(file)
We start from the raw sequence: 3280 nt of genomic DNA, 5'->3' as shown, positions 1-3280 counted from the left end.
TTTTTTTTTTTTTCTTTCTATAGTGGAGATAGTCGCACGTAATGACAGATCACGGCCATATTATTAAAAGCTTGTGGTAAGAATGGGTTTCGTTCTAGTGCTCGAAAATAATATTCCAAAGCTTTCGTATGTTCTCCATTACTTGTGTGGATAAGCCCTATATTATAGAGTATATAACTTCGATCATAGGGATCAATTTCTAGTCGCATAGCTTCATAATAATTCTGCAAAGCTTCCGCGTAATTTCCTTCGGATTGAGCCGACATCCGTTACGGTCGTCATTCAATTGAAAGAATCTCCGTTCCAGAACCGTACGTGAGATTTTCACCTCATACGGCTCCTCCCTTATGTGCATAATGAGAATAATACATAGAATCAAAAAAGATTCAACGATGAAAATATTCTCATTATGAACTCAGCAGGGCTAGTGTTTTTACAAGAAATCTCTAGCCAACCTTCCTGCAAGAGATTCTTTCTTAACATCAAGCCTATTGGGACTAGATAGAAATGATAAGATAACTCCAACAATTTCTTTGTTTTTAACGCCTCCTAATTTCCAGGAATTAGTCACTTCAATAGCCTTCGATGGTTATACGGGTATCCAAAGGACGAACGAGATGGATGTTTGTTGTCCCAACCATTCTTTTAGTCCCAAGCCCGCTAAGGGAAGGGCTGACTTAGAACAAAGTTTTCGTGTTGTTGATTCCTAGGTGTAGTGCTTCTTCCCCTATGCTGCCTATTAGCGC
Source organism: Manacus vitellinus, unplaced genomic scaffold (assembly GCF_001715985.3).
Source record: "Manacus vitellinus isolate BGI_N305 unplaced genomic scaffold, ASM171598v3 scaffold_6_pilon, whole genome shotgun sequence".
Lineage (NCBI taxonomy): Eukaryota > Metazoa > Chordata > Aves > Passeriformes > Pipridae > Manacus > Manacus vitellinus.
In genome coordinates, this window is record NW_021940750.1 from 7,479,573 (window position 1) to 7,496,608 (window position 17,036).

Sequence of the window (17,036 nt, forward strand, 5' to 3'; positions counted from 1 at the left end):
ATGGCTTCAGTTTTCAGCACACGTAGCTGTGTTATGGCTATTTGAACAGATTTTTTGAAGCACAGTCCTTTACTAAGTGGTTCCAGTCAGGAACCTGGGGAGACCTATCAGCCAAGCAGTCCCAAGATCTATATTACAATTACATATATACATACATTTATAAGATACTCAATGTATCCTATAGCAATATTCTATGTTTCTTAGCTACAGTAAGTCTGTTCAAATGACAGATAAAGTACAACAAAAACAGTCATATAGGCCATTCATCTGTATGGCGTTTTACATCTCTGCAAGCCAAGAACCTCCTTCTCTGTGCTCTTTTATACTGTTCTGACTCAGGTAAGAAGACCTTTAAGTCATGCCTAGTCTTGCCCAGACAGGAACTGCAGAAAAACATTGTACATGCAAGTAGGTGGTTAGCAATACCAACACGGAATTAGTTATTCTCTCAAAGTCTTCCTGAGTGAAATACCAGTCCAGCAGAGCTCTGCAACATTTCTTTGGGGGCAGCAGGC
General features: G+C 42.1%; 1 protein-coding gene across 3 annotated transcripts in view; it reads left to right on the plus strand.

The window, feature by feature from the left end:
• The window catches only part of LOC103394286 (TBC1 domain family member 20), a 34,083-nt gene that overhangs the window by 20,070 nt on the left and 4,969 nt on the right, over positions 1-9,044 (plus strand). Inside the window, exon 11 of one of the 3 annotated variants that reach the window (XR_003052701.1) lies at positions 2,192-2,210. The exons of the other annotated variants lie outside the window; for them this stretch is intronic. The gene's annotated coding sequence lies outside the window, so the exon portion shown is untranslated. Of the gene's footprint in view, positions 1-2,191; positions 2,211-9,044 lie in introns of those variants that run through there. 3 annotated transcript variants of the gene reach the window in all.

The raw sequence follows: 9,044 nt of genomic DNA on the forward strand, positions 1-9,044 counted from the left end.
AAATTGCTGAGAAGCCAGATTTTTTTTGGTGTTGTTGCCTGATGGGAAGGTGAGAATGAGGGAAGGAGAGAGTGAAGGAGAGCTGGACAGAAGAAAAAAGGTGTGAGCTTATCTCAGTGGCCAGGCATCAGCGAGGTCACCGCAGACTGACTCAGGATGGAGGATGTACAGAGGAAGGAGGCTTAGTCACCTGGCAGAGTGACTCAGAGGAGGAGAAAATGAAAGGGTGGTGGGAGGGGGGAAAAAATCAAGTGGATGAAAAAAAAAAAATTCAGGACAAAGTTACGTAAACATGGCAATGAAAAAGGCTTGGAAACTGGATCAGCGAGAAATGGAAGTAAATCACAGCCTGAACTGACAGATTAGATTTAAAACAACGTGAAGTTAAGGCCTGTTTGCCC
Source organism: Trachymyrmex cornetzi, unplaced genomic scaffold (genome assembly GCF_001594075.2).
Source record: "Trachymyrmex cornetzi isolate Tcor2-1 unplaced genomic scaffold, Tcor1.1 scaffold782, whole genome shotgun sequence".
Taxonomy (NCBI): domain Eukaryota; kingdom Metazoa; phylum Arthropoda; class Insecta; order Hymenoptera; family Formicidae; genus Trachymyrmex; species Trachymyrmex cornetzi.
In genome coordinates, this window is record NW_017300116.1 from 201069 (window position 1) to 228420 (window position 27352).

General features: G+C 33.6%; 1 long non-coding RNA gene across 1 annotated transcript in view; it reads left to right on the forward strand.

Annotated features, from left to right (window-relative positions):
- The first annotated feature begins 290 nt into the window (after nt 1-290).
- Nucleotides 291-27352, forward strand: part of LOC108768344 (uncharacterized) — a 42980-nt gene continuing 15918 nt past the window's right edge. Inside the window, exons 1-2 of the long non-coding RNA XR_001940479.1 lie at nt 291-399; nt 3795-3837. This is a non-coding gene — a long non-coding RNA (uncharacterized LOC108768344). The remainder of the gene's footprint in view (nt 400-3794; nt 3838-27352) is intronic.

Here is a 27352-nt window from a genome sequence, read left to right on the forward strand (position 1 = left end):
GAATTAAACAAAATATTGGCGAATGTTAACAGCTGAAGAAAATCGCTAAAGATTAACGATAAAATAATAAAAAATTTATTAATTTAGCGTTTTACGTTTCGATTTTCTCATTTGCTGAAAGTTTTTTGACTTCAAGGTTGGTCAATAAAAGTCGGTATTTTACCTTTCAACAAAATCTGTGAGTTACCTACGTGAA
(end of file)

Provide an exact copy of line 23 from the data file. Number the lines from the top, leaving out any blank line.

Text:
GAATTAAACAAAATATTGGCGAATGTTAACAGCTGAAGAAAATCGCTAAAGATTAACGATAAAATAATAAAAAATTTATTAATTTAGCGTTTTACGTTTCGATTTTCTCATTTGCTGAAAGTTTTTTGACTTCAAGGTTGGTCAATAAAAGTCGGTATTTTACCTTTCAACAAAATCTGTGAGTTACCTACGTGAA